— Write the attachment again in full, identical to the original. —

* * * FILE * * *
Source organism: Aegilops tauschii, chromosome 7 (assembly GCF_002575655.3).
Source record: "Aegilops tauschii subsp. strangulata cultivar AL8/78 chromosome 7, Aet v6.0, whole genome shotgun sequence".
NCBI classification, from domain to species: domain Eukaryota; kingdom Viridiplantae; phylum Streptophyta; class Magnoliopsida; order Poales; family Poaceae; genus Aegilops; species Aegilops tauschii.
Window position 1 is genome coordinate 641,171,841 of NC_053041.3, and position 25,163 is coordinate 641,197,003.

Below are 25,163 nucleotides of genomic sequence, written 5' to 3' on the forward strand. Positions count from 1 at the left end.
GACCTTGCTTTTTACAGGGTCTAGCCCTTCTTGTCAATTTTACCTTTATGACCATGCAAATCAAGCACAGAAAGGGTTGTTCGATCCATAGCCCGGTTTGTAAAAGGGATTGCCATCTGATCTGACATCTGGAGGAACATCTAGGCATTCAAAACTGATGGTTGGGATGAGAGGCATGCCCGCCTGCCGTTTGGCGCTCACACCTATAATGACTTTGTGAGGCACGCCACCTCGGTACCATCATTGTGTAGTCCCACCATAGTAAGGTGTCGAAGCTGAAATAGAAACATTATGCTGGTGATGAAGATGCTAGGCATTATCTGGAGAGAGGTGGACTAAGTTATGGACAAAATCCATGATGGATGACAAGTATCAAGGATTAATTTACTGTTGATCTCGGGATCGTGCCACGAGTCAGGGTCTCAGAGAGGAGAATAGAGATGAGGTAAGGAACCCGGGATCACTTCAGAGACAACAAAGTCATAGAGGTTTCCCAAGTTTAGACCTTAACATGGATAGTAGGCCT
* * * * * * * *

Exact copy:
Source organism: Aegilops tauschii, chromosome 7 (assembly GCF_002575655.3).
Source record: "Aegilops tauschii subsp. strangulata cultivar AL8/78 chromosome 7, Aet v6.0, whole genome shotgun sequence".
NCBI classification, from domain to species: domain Eukaryota; kingdom Viridiplantae; phylum Streptophyta; class Magnoliopsida; order Poales; family Poaceae; genus Aegilops; species Aegilops tauschii.
Window position 1 is genome coordinate 641,171,841 of NC_053041.3, and position 25,163 is coordinate 641,197,003.

Below are 25,163 nucleotides of genomic sequence, written 5' to 3' on the forward strand. Positions count from 1 at the left end.
GACCTTGCTTTTTACAGGGTCTAGCCCTTCTTGTCAATTTTACCTTTATGACCATGCAAATCAAGCACAGAAAGGGTTGTTCGATCCATAGCCCGGTTTGTAAAAGGGATTGCCATCTGATCTGACATCTGGAGGAACATCTAGGCATTCAAAACTGATGGTTGGGATGAGAGGCATGCCCGCCTGCCGTTTGGCGCTCACACCTATAATGACTTTGTGAGGCACGCCACCTCGGTACCATCATTGTGTAGTCCCACCATAGTAAGGTGTCGAAGCTGAAATAGAAACATTATGCTGGTGATGAAGATGCTAGGCATTATCTGGAGAGAGGTGGACTAAGTTATGGACAAAATCCATGATGGATGACAAGTATCAAGGATTAATTTACTGTTGATCTCGGGATCGTGCCACGAGTCAGGGTCTCAGAGAGGAGAATAGAGATGAGGTAAGGAACCCGGGATCACTTCAGAGACAACAAAGTCATAGAGGTTTCCCAAGTTTAGACCTTAACATGGATAGTAGGCCT